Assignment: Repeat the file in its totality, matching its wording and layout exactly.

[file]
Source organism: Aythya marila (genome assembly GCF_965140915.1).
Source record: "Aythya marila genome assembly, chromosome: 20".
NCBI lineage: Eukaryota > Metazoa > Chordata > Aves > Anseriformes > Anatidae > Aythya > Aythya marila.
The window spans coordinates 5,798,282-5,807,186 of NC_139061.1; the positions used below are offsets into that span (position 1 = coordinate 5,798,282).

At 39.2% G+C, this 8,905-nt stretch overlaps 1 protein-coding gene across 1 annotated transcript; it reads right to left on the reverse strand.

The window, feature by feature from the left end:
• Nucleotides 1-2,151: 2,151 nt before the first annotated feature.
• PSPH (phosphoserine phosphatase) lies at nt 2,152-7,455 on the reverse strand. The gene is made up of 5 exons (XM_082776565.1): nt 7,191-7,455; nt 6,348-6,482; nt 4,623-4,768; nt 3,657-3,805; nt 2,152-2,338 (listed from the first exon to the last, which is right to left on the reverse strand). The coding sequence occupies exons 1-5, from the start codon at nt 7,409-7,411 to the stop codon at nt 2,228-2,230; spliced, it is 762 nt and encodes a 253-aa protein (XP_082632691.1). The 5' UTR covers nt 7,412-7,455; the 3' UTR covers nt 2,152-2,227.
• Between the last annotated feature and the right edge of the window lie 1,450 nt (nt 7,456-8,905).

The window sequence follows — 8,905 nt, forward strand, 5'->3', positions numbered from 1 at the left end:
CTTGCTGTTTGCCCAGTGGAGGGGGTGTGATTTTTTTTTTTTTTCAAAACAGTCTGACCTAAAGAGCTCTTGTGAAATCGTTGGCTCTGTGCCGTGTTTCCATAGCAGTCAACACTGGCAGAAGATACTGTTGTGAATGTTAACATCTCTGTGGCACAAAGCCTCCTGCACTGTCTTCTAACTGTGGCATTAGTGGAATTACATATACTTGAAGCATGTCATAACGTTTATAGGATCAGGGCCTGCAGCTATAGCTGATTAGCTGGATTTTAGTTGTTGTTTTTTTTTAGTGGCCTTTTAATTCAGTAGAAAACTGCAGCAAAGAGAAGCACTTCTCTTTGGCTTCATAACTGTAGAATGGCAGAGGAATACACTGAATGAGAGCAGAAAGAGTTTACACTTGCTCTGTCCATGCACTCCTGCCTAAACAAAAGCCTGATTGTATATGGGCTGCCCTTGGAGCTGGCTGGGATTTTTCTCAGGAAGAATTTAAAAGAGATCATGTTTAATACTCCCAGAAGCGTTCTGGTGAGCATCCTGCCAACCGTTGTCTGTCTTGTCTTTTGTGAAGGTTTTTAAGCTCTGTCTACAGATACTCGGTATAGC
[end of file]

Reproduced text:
Source organism: Aythya marila (genome assembly GCF_965140915.1).
Source record: "Aythya marila genome assembly, chromosome: 20".
NCBI lineage: Eukaryota > Metazoa > Chordata > Aves > Anseriformes > Anatidae > Aythya > Aythya marila.
The window spans coordinates 5,798,282-5,807,186 of NC_139061.1; the positions used below are offsets into that span (position 1 = coordinate 5,798,282).

At 39.2% G+C, this 8,905-nt stretch overlaps 1 protein-coding gene across 1 annotated transcript; it reads right to left on the reverse strand.

The window, feature by feature from the left end:
• Nucleotides 1-2,151: 2,151 nt before the first annotated feature.
• PSPH (phosphoserine phosphatase) lies at nt 2,152-7,455 on the reverse strand. The gene is made up of 5 exons (XM_082776565.1): nt 7,191-7,455; nt 6,348-6,482; nt 4,623-4,768; nt 3,657-3,805; nt 2,152-2,338 (listed from the first exon to the last, which is right to left on the reverse strand). The coding sequence occupies exons 1-5, from the start codon at nt 7,409-7,411 to the stop codon at nt 2,228-2,230; spliced, it is 762 nt and encodes a 253-aa protein (XP_082632691.1). The 5' UTR covers nt 7,412-7,455; the 3' UTR covers nt 2,152-2,227.
• Between the last annotated feature and the right edge of the window lie 1,450 nt (nt 7,456-8,905).

The window sequence follows — 8,905 nt, forward strand, 5'->3', positions numbered from 1 at the left end:
CTTGCTGTTTGCCCAGTGGAGGGGGTGTGATTTTTTTTTTTTTTCAAAACAGTCTGACCTAAAGAGCTCTTGTGAAATCGTTGGCTCTGTGCCGTGTTTCCATAGCAGTCAACACTGGCAGAAGATACTGTTGTGAATGTTAACATCTCTGTGGCACAAAGCCTCCTGCACTGTCTTCTAACTGTGGCATTAGTGGAATTACATATACTTGAAGCATGTCATAACGTTTATAGGATCAGGGCCTGCAGCTATAGCTGATTAGCTGGATTTTAGTTGTTGTTTTTTTTTAGTGGCCTTTTAATTCAGTAGAAAACTGCAGCAAAGAGAAGCACTTCTCTTTGGCTTCATAACTGTAGAATGGCAGAGGAATACACTGAATGAGAGCAGAAAGAGTTTACACTTGCTCTGTCCATGCACTCCTGCCTAAACAAAAGCCTGATTGTATATGGGCTGCCCTTGGAGCTGGCTGGGATTTTTCTCAGGAAGAATTTAAAAGAGATCATGTTTAATACTCCCAGAAGCGTTCTGGTGAGCATCCTGCCAACCGTTGTCTGTCTTGTCTTTTGTGAAGGTTTTTAAGCTCTGTCTACAGATACTCGGTATAGC